9. I thought about the mighty “cloud of witnesses” in Hebrews when I saw that moon surrounded by clouds on its long journey into the night.
Profile photo of Andrew Peterson

As a singer-songwriter and recording artist, Andrew has released more than ten records over the past fifteen years. His music has earned him a reputation for writing songs that connect with his listeners in ways equally powerful, poetic, and intimate. He has also followed his gifts into the realm of publishing. His books include the four volumes of the award-winning Wingfeather Saga.


21 Comments

  1. DrewSmusic

    We do love this song. It both speaks to our ituations and regularly reminds us of our brothers and sisters on the mission frontier, Thanks.

    Hmmmm… I’d like to see a special footnoted edition of Randy Goodgame’s liner notes. But I think he’s rather just grin at us.

  2. Jodi

    I was at the concert in Lakeville, MN (I was the groupie in the front shouting lyrics at you), and I’m glad you included this song and the story behind it. This was one of my “overlooked” songs, i.e. it didn’t click with me right away the way so many of your songs do. But I’ve added it to my favorites now – those of us outside of AK who struggle with the “long night” appreciate listening in on stuff like this.

  3. Ron Davis

    I love the great descriptions in this song. It makes me want to visit Alaska.

    Thanks for the footnotes, too. Those were great to read. And I’m pretty sure Drew’s right about Randall. 🙂

  4. Ben

    This song helped me through a lot of times when life wasn’t as kind to me as I’d have hoped it would be. Its funny to read about the true meaning behind the song because it is in such stark contrast to the meaning I drew from it. But then, I suppose that is the beauty of Andrew Peterson songs.

    From a long way off that river thawed
    And the tide ran out to meet us
    “Welcome home unfrozen river, welcome home.”

    The way the song describes the unyielding flow of nature truly spoke to the unyielding call of God in my life. My nature is sometimes to fight against what God knows is best in my life. And still the thawed rivers of God’s call flow through me, regardless of what I think I want or need.

    BUT its still good to know the true meaning of the song. No matter how my weird mind takes it. 🙂

    P.S. Any update on the new album, Mr. Peterson?

  5. dawn

    I’ve been traveling in Alaska for the past 10 days, and thinking of this song almost constantly. It’s one of my favorites.

  6. Jacob Tilton

    This song has often made me smile in quiet enjoyment of God’s creation. I just love the imagery presented. The beautiful details of creation remind me of the same in Rich Mullins’ lyrics, like in “The Howling” and stir my heart just the same.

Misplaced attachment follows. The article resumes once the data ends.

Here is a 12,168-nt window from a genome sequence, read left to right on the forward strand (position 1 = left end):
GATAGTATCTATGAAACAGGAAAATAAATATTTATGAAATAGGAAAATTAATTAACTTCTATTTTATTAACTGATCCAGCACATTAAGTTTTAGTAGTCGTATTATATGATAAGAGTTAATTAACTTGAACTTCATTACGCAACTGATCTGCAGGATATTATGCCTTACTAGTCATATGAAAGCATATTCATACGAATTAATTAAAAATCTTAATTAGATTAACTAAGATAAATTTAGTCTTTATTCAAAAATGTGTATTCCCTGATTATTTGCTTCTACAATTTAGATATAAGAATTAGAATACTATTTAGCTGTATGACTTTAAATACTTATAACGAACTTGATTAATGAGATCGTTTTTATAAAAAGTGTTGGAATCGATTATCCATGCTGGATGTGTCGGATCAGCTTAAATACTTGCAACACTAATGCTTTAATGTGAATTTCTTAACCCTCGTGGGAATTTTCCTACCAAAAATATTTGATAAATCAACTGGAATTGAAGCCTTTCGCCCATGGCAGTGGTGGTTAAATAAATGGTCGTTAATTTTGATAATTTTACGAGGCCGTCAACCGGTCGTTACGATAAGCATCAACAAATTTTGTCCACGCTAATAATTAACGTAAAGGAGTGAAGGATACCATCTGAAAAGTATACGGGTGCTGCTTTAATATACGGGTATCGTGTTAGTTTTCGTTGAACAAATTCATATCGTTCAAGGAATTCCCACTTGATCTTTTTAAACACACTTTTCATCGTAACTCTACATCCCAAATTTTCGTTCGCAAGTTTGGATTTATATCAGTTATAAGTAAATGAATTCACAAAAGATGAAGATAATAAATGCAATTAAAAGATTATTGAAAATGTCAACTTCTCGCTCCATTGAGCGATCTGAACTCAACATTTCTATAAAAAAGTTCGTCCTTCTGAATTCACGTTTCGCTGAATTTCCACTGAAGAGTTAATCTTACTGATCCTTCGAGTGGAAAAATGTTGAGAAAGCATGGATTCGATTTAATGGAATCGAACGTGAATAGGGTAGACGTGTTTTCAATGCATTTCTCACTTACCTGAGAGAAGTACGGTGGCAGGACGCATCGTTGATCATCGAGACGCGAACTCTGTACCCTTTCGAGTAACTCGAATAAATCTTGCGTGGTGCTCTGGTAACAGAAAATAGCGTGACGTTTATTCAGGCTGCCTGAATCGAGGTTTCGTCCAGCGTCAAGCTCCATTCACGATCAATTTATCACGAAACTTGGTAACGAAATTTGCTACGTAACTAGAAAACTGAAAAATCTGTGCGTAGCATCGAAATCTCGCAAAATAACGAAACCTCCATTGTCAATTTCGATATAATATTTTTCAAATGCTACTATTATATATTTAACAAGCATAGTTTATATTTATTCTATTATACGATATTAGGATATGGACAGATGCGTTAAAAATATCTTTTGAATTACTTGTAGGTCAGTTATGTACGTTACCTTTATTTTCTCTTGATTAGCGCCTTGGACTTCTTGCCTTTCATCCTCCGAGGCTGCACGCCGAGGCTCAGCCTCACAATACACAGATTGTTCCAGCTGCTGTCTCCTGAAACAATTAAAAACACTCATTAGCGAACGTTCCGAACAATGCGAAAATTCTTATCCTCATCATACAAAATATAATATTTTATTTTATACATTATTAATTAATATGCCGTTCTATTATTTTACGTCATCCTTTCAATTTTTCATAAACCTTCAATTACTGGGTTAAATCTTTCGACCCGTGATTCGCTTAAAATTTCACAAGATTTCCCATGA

7. Profile photo of Ron Block

    Ron Block

    @ronblock

    AP:

    You and Eminem are my two favorite songwriters.

    Seriously, though, I love this song – one of my favorites from The Far Country. Stephen mentioned later James T, and he’s right. This cut has that vibe.

    The thing that strikes me often about your writing is that the words both sound and say. There is a flow to the sound of the words separate from the depth of meaning. Lewis said of the unliterary, “They read exclusively by eye. The most horrible cacophonies and the most perfect specimens of rhythm and vocalic melody are to them exactly equal. It is by this that we discover some highly educated people to be unliterary. They will write ‘the relation between mechanisation and nationalisation’ without turning a hair.” And there’s depth, real meaning to what is being said in your songs, as well as the flowing sound of the words themselves.

  8. Sue

    It Is great to hear the story behind the song. This song has always reminded me of Iceland, the long nights of winter and the hearts of the people. God finds a way to bring His light and life to every corner of His creation.

  9. c.Lates

    This is one of my favorite songs off Far Country, and I’m glad I can finally give this song real meaning now. I’m a fan of Julian of Norwich (I think it’s because of how odd she is), so I’ve always enjoyed this song for that reason. And I’ve tried to give the rest of the song meaning based on what the chorus says. Now I can stop coming up with stuff that doesn’t really seem to fit.

    I love that you were moved by a people, which moved you to write a song, which would (hopefully) be moving to the people who moved you.

  10. Peter B

    Andrew, I can’t tell you how much I’ve loved this song, ever since The Far Country hit the shelves. Maybe I’m just intuitive, but it didn’t take your notes for this to make perfect sense. Call it resonance, if you will.

    This song is Exhibit A when I try to tell someone why Andrew Peterson’s songwriting is so great. “The guy can craft a tear-jerking salvation metaphor out of a glacier” is more or less what I’d say (never mind that it’s technically not a glacier; the message is obvious and overwhelming). Anyhoo, the depth and beauty of these words has sunk deep and coated my soul with a quiet joy that aches to burst forth in celebration of what the Creator has done in and for us.